Despite the many legal reasons for detaining her, Titan left Pyrmont at noon, 22 December 1992 and towed down-harbour by two tugs that passed the tow to Rapuhia at 1500 hours just inside Sydney Heads. The towing equipment, including a towing frame fabricated on Titan’s bow (actually her stern because she was towed stern first) and the 48mm steel cable with 60mm nylon stretcher (shock absorber) were in excellent shape and everything seemed set for a successful operation.
The only weakness – from this scribe’s point of view anyway – seems to be lack of awareness of Titan’s history as being a difficult object to tow in a seaway.
To insure against her sinking mast up, and thus becoming a potential shipping hazard, Titan had to be rolled on her side before scuttling. This was done using a floatation balloon on her mast in unison with controlled puncturing of one bilge. When ready to sink, the opposite bilge was breached and flooded.Classified as a ‘crane-barge’, Titan was prefabricated in the United Kingdom during and immediately after World War One and was assembled in Sydney to enter service in the Royal Australian Navy, December 1919. The hull was of riveted steel construction 177ft long by 80ft wide with a depth of 13ft. Her displacement in working trim was around 2,000 tons making her the largest floating crane in the southern hemisphere.
Her crane had a cantilevered jib, which at maximum elevation stood 190ft above the deck and could lift 150 tons through two 75-ton blocks working in tandem at which time she heeled to five degrees off the horizontal plane. The actual crane tower, at the top of which was the jib with its counter weights, hoisting winches and control cabin, sat over a central latticed mast on a system of 48 rollers that rode on a slewing ring. There was another, smaller slewing ring – or ‘roller path’, near the top of the mast. The only real connection between the crane tower and the barge were the drive shafts from the two slewing motors.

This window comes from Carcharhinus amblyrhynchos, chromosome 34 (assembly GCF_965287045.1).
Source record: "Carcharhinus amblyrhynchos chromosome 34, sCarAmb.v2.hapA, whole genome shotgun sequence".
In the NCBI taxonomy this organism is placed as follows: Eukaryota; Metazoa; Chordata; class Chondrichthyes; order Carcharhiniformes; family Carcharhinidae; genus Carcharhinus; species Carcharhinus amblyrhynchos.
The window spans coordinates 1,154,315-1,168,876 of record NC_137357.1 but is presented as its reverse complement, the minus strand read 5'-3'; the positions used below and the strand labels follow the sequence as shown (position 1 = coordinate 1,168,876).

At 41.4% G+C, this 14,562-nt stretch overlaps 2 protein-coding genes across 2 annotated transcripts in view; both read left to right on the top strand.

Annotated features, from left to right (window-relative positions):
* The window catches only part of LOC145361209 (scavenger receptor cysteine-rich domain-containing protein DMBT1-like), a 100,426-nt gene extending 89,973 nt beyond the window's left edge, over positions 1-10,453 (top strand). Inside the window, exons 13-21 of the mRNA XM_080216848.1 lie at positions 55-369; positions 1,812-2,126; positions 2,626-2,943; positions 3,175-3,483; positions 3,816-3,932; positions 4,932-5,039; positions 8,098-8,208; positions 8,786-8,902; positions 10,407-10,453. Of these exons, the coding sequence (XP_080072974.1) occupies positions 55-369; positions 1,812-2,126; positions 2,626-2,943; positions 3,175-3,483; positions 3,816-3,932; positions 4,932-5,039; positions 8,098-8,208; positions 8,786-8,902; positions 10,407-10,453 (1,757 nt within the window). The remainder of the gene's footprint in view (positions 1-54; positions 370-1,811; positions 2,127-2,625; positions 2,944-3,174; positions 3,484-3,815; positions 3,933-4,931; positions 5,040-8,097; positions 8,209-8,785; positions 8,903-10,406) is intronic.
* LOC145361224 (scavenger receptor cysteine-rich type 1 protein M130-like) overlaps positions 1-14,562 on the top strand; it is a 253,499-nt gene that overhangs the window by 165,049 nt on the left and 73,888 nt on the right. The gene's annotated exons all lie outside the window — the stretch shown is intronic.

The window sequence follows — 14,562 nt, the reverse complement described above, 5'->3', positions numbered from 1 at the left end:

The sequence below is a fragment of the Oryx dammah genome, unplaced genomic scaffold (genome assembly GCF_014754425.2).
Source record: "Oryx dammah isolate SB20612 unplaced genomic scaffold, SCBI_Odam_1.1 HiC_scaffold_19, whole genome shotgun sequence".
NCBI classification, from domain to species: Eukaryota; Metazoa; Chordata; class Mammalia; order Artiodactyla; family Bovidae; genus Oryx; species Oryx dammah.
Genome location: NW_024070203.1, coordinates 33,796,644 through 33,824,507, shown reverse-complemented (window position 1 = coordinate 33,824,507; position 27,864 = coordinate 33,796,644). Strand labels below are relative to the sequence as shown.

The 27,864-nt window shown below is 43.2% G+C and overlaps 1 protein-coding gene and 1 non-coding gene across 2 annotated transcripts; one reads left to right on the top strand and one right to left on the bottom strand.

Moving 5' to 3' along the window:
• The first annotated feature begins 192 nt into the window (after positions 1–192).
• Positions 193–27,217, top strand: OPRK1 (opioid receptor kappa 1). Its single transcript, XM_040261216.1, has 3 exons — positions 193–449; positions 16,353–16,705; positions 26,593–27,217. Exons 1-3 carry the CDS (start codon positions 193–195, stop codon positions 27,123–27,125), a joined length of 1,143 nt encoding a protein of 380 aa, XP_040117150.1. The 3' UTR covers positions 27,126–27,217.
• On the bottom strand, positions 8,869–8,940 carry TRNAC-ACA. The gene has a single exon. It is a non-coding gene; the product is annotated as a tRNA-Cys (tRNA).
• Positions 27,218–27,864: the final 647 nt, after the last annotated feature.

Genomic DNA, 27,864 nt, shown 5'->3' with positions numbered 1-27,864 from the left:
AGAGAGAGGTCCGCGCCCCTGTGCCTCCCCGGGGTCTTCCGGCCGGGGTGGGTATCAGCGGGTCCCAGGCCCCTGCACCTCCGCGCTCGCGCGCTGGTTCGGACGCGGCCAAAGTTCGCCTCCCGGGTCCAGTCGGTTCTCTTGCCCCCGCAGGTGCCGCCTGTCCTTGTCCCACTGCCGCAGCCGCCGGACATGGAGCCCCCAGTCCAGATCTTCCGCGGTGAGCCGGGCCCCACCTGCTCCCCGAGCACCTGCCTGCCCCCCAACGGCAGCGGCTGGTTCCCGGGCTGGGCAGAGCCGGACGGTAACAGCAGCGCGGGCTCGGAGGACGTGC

Seen here bearing southwest, Smoky Cape is an area where the south-flowing Australian East Coast Current is at its strongest. Under-tow late Xmas Eve 1992, a piece of Australian heritage turned upside down off this cape and later had to be scuttled.
Within the barge itself was a steam-driven dynamo and electric motors that were replaced with a diesel-driven alternator and rectifier in the mid 1970s, by which time her owner was Cockatoo Island Dockyard Pty Ltd after the Navy decided it no longer needed her.
On a number of occasions, Titan had to cross Sydney Heads to work on such projects as the Spit Bridge and armaments loading at Manly Quarantine Station, her jib being stabilised for the crossings with her 75-ton crane hoists acting as shrouds bowsed down to deck-eyes on each side.
Yet, despite what seemed to be more than adequate precautions, her exposure to swell action so worried the authorities that she was eventually banned from working north of Bradleys Head without special dispensation. It appeared that the jib, even at its lowest elevation, wanted to live a life of its own despite the shrouds and inherent stability of the barge itself.
And so Rapuhia, with Titan in tow, dropped her Sydney pilot at 1620 hours on 22 December 1992 and set off for Singapore over a slight sea. The wind was 14 knots from the north and the crew set up responsible sea going routines of regular inspections of all towing paraphernalia. It would seem that false papers or not, the crew of 12 knew what they were doing. The average speed was a little over three knots.
The following day the northerly increased to 20 knots and would later top-out at 28 knots, reducing Rapuhia’s speed to around one knot as she approached Smoky Cape, an area where the East Australian Current is always at its strongest.
Titan was pitching and shipping seas on deck but generally appeared to be towing well. Then, at 2300 hours on Christmas Eve, an unusual movement aboard Rapuhia directed all eyes aft to find Titan’s towing lights missing – she had turned upside down! And here I must digress to point out the following: